Buddhism in Mongolia explores the unique historical and cultural elements of Mongolian Buddhism while challenging its stereotyped image as a mere replica of Tibetan Buddhism.
Vesna A. Wallace brings together an interdisciplinary group of leading scholars to explore the interaction between the Mongolian indigenous culture and Buddhism, the features that Buddhism acquired through its adaptation to the Mongolian cultural sphere, and the ways Mongols have beenconstructing their Mongolian Buddhist identity.
In a collection of fifteen chapters, the book illuminates the historical, social, and cultural contexts within which Buddhism has operated as a major social and cultural force among various groups Mongolian ethnic groups. The volume covers an array of topics pertaining to the important historical events, social and political conditions, and influential personages in Mongolian Buddhism from the sixteenth century to the present.
It shows how Buddhism underwent a series of transformations, adapting itself to the social, political, and nomadic cultures of the Mongols. The contributors demonstrate the ways that Buddhism retained unique Mongolian features through Qing and Mongol support.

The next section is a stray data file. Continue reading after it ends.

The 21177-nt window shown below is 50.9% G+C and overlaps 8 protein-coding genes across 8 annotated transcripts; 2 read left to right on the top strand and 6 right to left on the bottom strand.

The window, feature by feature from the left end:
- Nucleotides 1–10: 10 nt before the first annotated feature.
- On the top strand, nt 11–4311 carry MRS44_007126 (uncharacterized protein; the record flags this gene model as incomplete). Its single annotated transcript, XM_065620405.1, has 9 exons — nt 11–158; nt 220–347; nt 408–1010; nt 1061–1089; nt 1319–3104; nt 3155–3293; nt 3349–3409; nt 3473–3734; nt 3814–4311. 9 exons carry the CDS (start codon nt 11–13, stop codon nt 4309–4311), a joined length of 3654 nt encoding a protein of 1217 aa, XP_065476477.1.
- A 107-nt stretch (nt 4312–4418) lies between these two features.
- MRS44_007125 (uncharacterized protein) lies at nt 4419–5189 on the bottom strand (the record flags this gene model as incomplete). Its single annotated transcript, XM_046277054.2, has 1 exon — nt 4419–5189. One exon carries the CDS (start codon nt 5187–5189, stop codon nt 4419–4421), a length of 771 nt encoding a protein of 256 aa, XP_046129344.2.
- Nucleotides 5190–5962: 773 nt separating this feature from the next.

Most chapters bring to light the ways in which Mongolian Buddhists saw Buddhism as inseparable form "Mongolness".
They posit that by being greatly supported by Mongol and Qing empires, suppressed by the communist governments, and experiencing revitalization facilitated by democratization and challenged posed by modernity, Buddhism underwent a series of transformations, whileretaining unique Mongolian features. Wallace covers historical events, social and political conditions, and influential personages in Mongolian Buddhism from the sixteenth century to the present.
Buddhism in Mongolia also addresses the artistic and literary expressions of Mongolian Buddhism and various Mongolian Buddhist practices and beliefs.